Grilled Peaches With Dukkah to Savor the Last of Summer

With Ruth Reichl’s giant chocolate cake (actual name) to soothe back-to-school stresses.

By Kim Severson

Hello from Atlanta, where school started a month ago and we are deep into packing lunches, working hard and trying to ignore the recent courthouse shenanigans that seem to keep Georgia on everybody’s mind.

We are also still mourning our terrible peach season. By some estimates, nearly 95 percent of the crop was lost largely because of a hard and untimely freeze.

I get into peach beefs all the time with friends from New Jersey and California and Colorado, all parts of the country where I have either lived or visited family on a regular basis. Your peaches are terrific, sure. But we Georgians have 40 commercial varieties, all of them ripening to a deep sugary tang under the hot Southern sun. They fill my counter every summer. Usually.

I cherished the few peaches I did get, even though they were crazy expensive and weren’t as sweet or as ripe as usual. The brilliant Ligaya Mishan, a columnist for The New York Times Magazine, came to my rescue with a recipe to grill them (above). A little olive oil and some heat transforms the flesh into a soft, sugary base for a drift of cream, a few blueberries and dukkah, the spicy, seedy secret weapon you should always keep in your kitchen.

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Grilled Peaches With Dukkah and Blueberries

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As for the rest of the week. …


Labor Day is a nice opportunity to perform some labor for the people you love (which includes yourself, of course). May I suggest Ruth Reichl’s giant chocolate cake, with whipped cream cheese in the frosting? She baked the tender, tall, rectangle of a cake as a way to help her through the year of grief and self-doubt that arrived when Condé Nast shuttered Gourmet, the magazine she ran. Ms. Reichl has been in the food writing game for more than five decades. #Respect! (And she’s still at it: Check out her newsletter, Le Briffe.)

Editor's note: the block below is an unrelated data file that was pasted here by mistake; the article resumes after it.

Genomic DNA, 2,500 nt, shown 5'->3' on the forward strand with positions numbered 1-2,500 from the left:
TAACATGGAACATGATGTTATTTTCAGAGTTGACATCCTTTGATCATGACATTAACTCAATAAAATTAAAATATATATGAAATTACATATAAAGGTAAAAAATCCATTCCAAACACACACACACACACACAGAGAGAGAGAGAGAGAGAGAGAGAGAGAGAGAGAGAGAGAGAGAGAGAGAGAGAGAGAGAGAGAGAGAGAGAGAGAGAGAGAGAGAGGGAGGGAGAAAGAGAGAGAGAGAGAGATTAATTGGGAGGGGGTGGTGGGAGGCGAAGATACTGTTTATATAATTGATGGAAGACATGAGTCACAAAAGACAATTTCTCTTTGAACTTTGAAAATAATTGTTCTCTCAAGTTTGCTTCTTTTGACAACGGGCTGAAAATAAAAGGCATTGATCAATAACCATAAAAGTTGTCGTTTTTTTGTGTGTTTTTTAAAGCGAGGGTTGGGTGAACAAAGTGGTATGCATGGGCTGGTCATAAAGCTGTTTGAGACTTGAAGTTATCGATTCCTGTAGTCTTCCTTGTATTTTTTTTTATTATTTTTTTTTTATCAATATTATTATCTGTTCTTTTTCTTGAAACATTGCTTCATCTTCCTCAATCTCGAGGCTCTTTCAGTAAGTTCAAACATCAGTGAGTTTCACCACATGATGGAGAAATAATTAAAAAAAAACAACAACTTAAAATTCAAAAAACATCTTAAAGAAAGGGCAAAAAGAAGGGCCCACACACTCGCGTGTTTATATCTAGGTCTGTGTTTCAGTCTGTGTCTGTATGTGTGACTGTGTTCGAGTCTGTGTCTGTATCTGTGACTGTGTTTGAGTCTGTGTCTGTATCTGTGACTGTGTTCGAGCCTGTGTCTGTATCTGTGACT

We’re a taco Tuesday household. We’re also a bo ssam household. Alexa Weibel’s kimchi chicken lettuce wraps is a killer mash-up, and you probably have everything for the recipe already. I had to make it a time or two to dial in the exact heat-sweet ratio for my people, but 10/10 recommend.


My pal Eric Kim explains that the reason vodka works so well in pasta sauce is in part because it helps fat disperse more evenly. That makes everything glossy like only a good emulsion can. Share that fact like a professor when you serve this dish of beans and greens alla vodka, which punches way above its weight. Also, it gets better in the refrigerator and thus solves the school lunch problem for Thursday.


I know I’ve used up my Southern bragging rights with the peaches, but my beloved fresh Gulf shrimp work like a charm in shrimp pad Thai, a recipe from Watcharee Limanon. She, along with chefs Pailin Chongchitnant and Hong Thaimee, explained to my colleague Julia Moskin how they get classic Thai noodle dishes just right in a home kitchen. (It’s as much about organization as it is the right ingredients.) Frozen American shrimp is the way to go here if you don’t live near the Gulf.


You’ve made it to the end of another week. Mazel tov! Mia Leimkuhler, the agile editor of this newsletter, suggests we call it étouffriday and offer readers this really smart vegan mushroom étouffée from Jenné Claiborne, who included it in her 2018 cookbook “Sweet Potato Soul.” Mushrooms stand in for the seafood, and a shake of dulce or some other dried seaweed gives it an umami kick. If you like a thicker gravy, hold back a touch on the liquid.

We’ve got thousands more where these came from on New York Times Cooking. By now, our dear community of readers know we put in a lot of staff hours gathering, testing and writing these recipes. To paraphrase Elizabeth Taylor in “Cat on a Hot Tin Roof,” that costs money! Will you consider subscribing today? Thanks.

This was fun. Sam has made his way back to the grid with many tales to tell. And I’ve got to get back to reporting all the food news that’s fit to print.

Remember the good times we had and never change. Until the next time someone goes on vacation. …

Kim Severson is a Southern-based correspondent who covers the nation’s food culture and contributes to NYT Cooking. She has written four books and was part of a team that won a Pulitzer Prize in 2018 for public service for reporting on workplace sexual harassment. More about Kim Severson

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